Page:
EECS Alumna Jamesina Simpson Awarded Santimay Basu Medal of the International Union of Radio Science

The distinguishment is given to a young scientist (not more than 35 years old) who has made an outstanding contribution to research that furthers the understanding of radio-wave propagation in random media and its application for the benefit of society.

Prof. Jamesina Simpson

Prof. Jamesina Simpson (BSEE 03', PHD 07') has been awarded the Santimay Basu Medal of the International Union of Radio Science (URSI), with the following citation: "For advancing three-dimensional finite-difference time-domain (FDTD) solutions of electromagnetic wave propagation withinthe global Earth-ionosphere waveguide applied to space weather, remote-sensing, and very low-frequency propagation." The Santimay Basu Prize is a "junior" URSI award and presented at the Opening Ceremony of the URSI General Assembly and Scientific Symposium in Montreal on August 20, 2017.

The prize is conferred at intervals of three years on the occasion of the URSI General Assembly. It is awarded to a young scientist (not more than 35 years old) who has made an outstanding contribution to research that furthers the understanding of radio-wave propagation in random media and its application for the benefit of society. The award takes into account the excellence of the research, the merit of the candidate in achieving his or her results, and the efforts required to accomplish the research.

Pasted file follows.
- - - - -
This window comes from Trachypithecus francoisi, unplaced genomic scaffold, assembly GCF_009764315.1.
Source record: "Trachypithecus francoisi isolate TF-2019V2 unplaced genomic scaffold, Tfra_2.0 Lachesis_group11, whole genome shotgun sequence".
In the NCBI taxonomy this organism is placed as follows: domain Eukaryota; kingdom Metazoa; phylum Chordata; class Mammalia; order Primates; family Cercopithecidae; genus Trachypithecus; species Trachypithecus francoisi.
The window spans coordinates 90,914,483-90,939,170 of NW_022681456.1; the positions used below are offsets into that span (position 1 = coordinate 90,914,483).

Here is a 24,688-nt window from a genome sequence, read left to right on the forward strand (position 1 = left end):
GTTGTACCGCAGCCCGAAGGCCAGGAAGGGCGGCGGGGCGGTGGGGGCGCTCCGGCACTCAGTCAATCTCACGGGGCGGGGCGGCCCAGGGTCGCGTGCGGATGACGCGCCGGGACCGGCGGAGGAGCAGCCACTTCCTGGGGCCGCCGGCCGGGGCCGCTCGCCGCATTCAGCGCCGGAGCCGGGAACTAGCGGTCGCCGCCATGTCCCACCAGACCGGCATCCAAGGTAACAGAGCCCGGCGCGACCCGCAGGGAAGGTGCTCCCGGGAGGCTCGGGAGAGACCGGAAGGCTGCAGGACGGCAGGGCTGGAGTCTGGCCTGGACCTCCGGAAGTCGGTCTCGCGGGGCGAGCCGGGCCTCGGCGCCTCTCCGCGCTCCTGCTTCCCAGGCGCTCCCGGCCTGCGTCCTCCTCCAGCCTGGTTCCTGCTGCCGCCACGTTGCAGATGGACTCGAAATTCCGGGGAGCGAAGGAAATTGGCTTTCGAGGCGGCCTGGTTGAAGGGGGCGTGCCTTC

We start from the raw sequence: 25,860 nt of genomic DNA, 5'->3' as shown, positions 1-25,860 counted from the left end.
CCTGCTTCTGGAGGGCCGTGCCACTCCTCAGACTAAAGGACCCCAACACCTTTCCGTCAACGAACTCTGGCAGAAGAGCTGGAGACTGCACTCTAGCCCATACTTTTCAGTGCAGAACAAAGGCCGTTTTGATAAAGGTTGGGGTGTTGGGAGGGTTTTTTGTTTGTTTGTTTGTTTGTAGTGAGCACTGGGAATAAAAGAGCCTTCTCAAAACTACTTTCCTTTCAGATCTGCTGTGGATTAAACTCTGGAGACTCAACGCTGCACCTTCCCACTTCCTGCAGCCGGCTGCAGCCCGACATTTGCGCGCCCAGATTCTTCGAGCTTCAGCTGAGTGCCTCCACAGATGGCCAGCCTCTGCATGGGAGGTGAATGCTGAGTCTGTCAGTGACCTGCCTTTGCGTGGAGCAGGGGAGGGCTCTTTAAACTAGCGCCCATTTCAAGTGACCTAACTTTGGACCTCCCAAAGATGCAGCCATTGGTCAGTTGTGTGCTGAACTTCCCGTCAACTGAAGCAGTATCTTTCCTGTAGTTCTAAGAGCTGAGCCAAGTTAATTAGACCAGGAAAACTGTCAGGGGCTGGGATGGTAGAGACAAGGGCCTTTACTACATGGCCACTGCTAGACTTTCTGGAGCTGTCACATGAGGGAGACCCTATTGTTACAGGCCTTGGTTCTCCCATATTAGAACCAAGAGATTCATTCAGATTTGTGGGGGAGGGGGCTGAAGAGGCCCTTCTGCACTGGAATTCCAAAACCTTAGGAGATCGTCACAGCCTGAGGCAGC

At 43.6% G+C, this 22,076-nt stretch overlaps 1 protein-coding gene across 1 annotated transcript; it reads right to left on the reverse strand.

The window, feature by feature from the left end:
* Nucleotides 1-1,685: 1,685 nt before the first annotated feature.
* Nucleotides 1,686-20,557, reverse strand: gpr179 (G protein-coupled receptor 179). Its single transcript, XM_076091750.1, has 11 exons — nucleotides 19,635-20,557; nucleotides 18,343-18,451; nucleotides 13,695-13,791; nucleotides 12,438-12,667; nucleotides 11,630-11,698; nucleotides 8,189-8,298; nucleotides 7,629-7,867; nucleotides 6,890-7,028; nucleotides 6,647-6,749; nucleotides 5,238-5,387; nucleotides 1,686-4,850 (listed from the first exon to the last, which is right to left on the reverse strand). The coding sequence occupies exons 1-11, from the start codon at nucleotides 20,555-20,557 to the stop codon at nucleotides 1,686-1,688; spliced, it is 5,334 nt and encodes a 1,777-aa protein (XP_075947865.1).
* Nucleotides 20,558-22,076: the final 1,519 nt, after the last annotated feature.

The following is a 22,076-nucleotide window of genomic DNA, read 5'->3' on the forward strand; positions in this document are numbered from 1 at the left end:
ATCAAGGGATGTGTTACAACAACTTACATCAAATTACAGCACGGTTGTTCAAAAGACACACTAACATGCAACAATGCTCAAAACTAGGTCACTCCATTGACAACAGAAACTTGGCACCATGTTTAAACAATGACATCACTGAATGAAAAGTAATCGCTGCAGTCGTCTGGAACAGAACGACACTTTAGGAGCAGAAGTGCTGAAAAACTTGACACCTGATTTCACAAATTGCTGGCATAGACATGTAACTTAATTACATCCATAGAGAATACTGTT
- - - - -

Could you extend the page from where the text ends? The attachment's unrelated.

Prof. Simpson is currently an Associate Professor in the Electrical and Computer Engineering Department at the University of Utah. Her collegiate career began by obtaining B.S. and Ph.D. degrees in electrical engineering from Northwestern University, in 2003 and 2007, respectively. Prof. Simpson's Ph.D. advisor was Prof. Allen Taflove and the title of her Ph.D. dissertation was “3-D FDTD Modeling of Impulsive Electromagnetic Propagation in the Global Earth-Ionosphere Waveguide below 30 kHz” (View PDF). As a graduate student, Dr. Simpson was a recipient of the National Science Foundation (NSF) Graduate Research Fellowship, and also received fellowships, awards, and grants-in-aid from the Institute of Electrical and Electronics Engineers (IEEE) Antennas and Propagation Society (AP-S), IEEE Microwave Theory and Techniques Society (MTT-S), McCormick School of Engineering, and Intel Corporation.

From August 2007 to June 2012, Prof. Simpson was a tenure-track assistant professor in the Electrical and Computer Engineering (ECE) Department at the University of New Mexico (UNM). In July 2012, she joined the University of Utah. Her research lab encompasses the application of FDTD to modeling electromagnetic phenomena at frequencies over 15 orders of magnitude (~1 Hz vs. ~600 THz). Prof. Simpson's research activities have been funded by NASA, Sandia National Labs, Los Alamos National Labs, Intel Corporation, the Department of Energy, the Air Force Office of Scientific Research, and the National Science Foundation (NSF).